Coroner Says Whitney Houston Died From Drowning, But Cocaine And Heart Disease Contributed
Whitney always said she was her own worst enemy. Sad that it could've been prevented had she been able to take control of her vices. You'd hope it would send a message to young stars who are on this path, but history has proven otherwise.
Whitney Houston died from drowning in a hotel bathtub, but coroner's officials said Thursday that heart disease and chronic cocaine use were contributing factors to the singer's death.
The release of the autopsy findings ends weeks of speculation about what killed the Grammy-winning singer on Feb. 11 on the eve of the Grammy Awards.
Houston was found submerged in the bathtub of her room at the Beverly Hilton Hotel and her death has been ruled as accidental. Several bottles of prescription medications were found in her hotel room, but coroner's officials said they weren't in excessive quantities.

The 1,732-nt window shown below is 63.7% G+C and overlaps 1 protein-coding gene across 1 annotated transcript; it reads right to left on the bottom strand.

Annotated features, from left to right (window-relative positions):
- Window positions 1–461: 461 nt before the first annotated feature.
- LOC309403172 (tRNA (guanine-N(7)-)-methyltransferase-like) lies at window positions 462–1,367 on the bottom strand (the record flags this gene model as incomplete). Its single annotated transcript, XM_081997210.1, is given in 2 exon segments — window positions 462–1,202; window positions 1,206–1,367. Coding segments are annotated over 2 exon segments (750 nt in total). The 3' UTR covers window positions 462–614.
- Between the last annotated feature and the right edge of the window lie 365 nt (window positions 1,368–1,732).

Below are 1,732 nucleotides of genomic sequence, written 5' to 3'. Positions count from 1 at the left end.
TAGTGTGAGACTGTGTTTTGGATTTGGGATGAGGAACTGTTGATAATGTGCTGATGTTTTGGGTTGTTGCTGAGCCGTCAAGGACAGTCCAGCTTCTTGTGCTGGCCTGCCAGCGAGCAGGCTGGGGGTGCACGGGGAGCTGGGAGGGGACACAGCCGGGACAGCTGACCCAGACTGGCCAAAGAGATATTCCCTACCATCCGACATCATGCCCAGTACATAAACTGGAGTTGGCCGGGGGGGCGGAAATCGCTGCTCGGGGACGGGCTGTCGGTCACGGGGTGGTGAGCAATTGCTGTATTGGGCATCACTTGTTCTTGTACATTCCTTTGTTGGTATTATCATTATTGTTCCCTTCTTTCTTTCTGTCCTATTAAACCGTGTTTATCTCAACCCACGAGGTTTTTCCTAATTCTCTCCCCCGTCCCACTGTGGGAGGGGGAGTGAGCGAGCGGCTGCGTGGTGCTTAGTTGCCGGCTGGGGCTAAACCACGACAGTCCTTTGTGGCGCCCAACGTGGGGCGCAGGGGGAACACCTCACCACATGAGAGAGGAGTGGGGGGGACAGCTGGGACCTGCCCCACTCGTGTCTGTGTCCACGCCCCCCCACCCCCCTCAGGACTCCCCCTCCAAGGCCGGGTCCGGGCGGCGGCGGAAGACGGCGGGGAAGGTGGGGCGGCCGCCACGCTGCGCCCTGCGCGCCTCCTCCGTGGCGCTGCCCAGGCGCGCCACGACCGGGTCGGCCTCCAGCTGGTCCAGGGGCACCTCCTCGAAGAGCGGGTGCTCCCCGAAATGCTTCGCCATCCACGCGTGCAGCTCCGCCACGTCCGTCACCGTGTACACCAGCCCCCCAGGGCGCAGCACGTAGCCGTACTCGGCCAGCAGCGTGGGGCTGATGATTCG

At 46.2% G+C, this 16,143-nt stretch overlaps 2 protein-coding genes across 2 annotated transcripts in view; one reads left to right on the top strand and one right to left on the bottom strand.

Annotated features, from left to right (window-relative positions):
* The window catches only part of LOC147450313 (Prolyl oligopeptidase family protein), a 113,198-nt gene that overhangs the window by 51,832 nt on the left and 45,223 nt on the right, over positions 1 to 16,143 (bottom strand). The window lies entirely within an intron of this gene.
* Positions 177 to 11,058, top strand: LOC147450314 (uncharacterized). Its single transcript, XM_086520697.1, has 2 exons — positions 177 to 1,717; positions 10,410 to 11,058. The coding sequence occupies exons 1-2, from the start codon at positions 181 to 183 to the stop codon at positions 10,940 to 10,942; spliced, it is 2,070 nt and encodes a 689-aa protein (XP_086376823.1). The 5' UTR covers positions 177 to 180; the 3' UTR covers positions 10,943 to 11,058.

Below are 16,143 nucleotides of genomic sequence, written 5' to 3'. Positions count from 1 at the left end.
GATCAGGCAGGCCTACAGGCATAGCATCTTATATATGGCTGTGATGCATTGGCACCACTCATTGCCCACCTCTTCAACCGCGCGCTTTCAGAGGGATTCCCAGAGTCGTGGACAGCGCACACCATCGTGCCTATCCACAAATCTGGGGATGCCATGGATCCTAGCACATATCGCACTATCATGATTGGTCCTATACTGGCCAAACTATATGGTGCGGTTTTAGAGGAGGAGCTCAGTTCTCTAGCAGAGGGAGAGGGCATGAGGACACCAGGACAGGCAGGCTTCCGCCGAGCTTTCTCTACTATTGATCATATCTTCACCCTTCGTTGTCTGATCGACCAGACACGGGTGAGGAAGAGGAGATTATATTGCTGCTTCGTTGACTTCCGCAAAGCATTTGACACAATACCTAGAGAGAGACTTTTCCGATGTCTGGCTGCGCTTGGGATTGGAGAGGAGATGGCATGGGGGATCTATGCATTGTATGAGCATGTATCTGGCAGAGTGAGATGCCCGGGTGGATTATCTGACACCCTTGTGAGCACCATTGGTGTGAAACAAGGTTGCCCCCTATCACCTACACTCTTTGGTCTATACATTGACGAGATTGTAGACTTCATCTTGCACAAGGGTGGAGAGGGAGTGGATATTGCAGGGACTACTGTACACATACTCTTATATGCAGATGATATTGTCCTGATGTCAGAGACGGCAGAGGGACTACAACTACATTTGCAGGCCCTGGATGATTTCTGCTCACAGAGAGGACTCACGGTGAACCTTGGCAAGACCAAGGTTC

Beverly Hills police said in a statement there was no evidence of wrongdoing in connection with Houston's death.
"We are saddened to learn of the toxicology results, although we are glad to now have closure," said Patricia Houston, the singer's sister-in-law and manager.
Coroner's Chief of Operations Craig Harvey said cocaine and its byproducts were found in Houston's system, and it was listed as a contributing factor in her death. He said the results indicated Houston was a chronic cocaine user.
Toxicology results also showed Houston had marijuana, Xanax, the muscle relaxant Flexeril, and the allergy medication Benadryl in her system. Houston died just hours before she was scheduled to appear at producer Clive Davis' pre-Grammy Awards bash.
The singer also had a heart disease that caused blockages in her arteries.